The West Is in Disarray, and It Will Only Get Worse
We are witnessing the withdrawal from Syria of the American military contingent, protests in France, the prospect of a British hard Brexit, the political decline of Angela Merkel in Germany, Netanyahu in crisis, and Mohammad bin Salman of Saudi Arabia suddenly becoming an international pariah. The contemporary crisis of leadership in Europe, the United States and among their main allies has thrown the West into chaos, leading it to one of its most critical junctures in recent decades. It is a situation brought on by the United States and its contradictory politics, which results in diminishing the sovereignty and decision-making power of Washington’s allies.
Well before the election of Donald Trump, European Union leaders Merkel, Cameron and Hollande were already faltering and evidencing signs of failure.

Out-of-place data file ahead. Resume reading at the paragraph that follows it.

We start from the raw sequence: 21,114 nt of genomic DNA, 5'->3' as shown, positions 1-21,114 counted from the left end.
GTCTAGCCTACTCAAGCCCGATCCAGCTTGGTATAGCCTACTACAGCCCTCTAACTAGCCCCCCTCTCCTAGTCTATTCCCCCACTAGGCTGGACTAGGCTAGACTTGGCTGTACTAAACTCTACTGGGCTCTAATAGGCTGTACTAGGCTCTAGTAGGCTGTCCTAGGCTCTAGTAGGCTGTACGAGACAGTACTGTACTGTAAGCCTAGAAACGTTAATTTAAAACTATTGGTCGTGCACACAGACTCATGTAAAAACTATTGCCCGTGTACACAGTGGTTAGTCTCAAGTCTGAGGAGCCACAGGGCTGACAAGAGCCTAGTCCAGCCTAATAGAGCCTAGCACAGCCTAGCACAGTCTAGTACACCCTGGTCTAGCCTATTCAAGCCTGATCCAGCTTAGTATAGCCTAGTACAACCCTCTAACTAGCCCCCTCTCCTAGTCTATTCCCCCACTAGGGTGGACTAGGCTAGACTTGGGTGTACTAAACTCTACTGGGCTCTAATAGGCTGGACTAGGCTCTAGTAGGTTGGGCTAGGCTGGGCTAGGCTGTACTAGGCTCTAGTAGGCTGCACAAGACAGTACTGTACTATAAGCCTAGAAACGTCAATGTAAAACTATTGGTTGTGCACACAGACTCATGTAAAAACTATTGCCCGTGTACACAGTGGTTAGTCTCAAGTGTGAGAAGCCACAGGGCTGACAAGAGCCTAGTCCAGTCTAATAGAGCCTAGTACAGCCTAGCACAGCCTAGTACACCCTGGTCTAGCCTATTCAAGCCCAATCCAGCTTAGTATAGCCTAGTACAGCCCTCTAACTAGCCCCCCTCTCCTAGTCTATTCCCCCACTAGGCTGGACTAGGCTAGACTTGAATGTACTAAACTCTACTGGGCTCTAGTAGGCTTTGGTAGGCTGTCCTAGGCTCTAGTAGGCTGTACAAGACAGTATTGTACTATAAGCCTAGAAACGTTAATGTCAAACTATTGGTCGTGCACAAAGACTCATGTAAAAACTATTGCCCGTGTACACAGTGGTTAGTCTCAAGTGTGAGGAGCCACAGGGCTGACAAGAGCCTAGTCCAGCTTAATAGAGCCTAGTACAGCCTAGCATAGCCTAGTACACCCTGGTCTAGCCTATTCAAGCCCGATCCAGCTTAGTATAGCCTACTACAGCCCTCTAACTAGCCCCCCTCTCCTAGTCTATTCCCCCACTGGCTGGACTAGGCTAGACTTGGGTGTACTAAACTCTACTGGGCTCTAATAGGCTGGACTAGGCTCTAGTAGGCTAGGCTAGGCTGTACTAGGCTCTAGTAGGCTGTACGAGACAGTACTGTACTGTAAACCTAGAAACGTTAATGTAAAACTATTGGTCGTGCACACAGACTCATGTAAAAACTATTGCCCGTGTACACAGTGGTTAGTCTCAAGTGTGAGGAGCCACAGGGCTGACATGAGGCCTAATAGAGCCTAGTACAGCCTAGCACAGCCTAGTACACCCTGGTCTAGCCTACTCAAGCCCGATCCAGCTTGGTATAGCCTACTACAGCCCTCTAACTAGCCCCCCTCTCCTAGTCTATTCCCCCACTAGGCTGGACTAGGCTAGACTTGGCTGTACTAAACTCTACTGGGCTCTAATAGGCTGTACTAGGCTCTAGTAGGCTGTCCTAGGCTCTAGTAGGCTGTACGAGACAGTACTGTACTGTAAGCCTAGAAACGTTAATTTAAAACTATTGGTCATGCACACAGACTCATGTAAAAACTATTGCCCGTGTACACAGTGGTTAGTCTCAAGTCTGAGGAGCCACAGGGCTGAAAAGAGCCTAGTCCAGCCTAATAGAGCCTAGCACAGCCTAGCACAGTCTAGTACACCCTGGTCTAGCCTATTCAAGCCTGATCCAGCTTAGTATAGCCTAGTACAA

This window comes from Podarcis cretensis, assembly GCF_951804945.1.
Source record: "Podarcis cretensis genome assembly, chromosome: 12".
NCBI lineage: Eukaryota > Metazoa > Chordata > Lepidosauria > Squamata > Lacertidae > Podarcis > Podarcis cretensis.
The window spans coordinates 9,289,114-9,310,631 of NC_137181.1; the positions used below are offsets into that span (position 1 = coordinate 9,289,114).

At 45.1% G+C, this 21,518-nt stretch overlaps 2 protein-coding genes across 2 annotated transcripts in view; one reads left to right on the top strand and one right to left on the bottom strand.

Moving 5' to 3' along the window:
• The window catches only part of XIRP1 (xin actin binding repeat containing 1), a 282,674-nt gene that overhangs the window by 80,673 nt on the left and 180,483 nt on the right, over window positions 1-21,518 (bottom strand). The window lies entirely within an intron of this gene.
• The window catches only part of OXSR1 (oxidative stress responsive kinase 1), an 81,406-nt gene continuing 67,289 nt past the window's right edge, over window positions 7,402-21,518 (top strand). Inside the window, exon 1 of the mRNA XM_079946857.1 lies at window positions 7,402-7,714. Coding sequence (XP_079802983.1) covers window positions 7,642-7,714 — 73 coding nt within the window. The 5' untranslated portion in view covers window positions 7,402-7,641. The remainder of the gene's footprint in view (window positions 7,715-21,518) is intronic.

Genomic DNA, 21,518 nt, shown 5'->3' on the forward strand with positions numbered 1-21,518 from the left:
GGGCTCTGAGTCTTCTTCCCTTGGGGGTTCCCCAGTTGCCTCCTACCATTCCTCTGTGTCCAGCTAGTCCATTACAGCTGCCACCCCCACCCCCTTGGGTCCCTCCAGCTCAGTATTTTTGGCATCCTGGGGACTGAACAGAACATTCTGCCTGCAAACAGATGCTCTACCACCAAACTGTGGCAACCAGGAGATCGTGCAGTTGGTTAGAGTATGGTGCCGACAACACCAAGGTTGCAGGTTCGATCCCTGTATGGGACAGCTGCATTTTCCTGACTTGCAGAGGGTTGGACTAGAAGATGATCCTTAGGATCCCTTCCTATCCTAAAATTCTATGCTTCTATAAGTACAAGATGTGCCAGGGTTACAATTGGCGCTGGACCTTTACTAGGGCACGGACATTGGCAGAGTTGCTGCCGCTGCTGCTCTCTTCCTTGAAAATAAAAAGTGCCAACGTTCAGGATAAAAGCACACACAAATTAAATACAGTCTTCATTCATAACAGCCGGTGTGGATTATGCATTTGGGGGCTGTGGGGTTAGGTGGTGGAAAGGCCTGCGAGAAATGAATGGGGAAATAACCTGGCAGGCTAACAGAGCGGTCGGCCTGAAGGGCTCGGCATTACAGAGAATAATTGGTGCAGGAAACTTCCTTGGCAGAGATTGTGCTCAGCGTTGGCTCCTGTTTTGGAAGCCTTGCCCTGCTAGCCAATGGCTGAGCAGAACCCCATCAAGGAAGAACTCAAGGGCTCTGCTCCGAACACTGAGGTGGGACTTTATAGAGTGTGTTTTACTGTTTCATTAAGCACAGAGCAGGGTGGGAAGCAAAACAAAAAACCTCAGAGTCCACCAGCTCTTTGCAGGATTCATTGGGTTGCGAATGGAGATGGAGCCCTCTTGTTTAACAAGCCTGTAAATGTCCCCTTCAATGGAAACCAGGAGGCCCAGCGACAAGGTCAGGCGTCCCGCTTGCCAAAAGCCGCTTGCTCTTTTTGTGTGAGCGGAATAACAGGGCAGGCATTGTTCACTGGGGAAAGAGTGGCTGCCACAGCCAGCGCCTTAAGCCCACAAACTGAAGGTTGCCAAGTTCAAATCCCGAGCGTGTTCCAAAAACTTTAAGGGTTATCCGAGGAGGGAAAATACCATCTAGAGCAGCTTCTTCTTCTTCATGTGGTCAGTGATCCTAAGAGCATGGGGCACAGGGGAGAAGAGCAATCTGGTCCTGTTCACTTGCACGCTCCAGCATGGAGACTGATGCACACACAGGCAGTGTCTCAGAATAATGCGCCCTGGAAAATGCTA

Hollande fell in the polls because of policies favoring the interests of the elites at the expense of the increasingly poor and indebted French population. Cameron, to stave off a Labour victory under Jeremy Corbyn, promised a vote on Brexit, a decision that would eventually end up costing him his political career. Angela Merkel’s Christian Democratic Union (CDU) party, the undisputed master of the German political scene, suffered for the first time in fifteen years heavy electoral defeats stemming from recent migration policies. The Chancellor, harshly criticized for these results, resigned from the position of president of the party, leaving the CDU split into two factions. The situation worsened in the UK and France over the next twelve months, with Cameron resigning following the Brexit vote and Hollande forced to give up on the the idea of running for reelection given his unpopularity.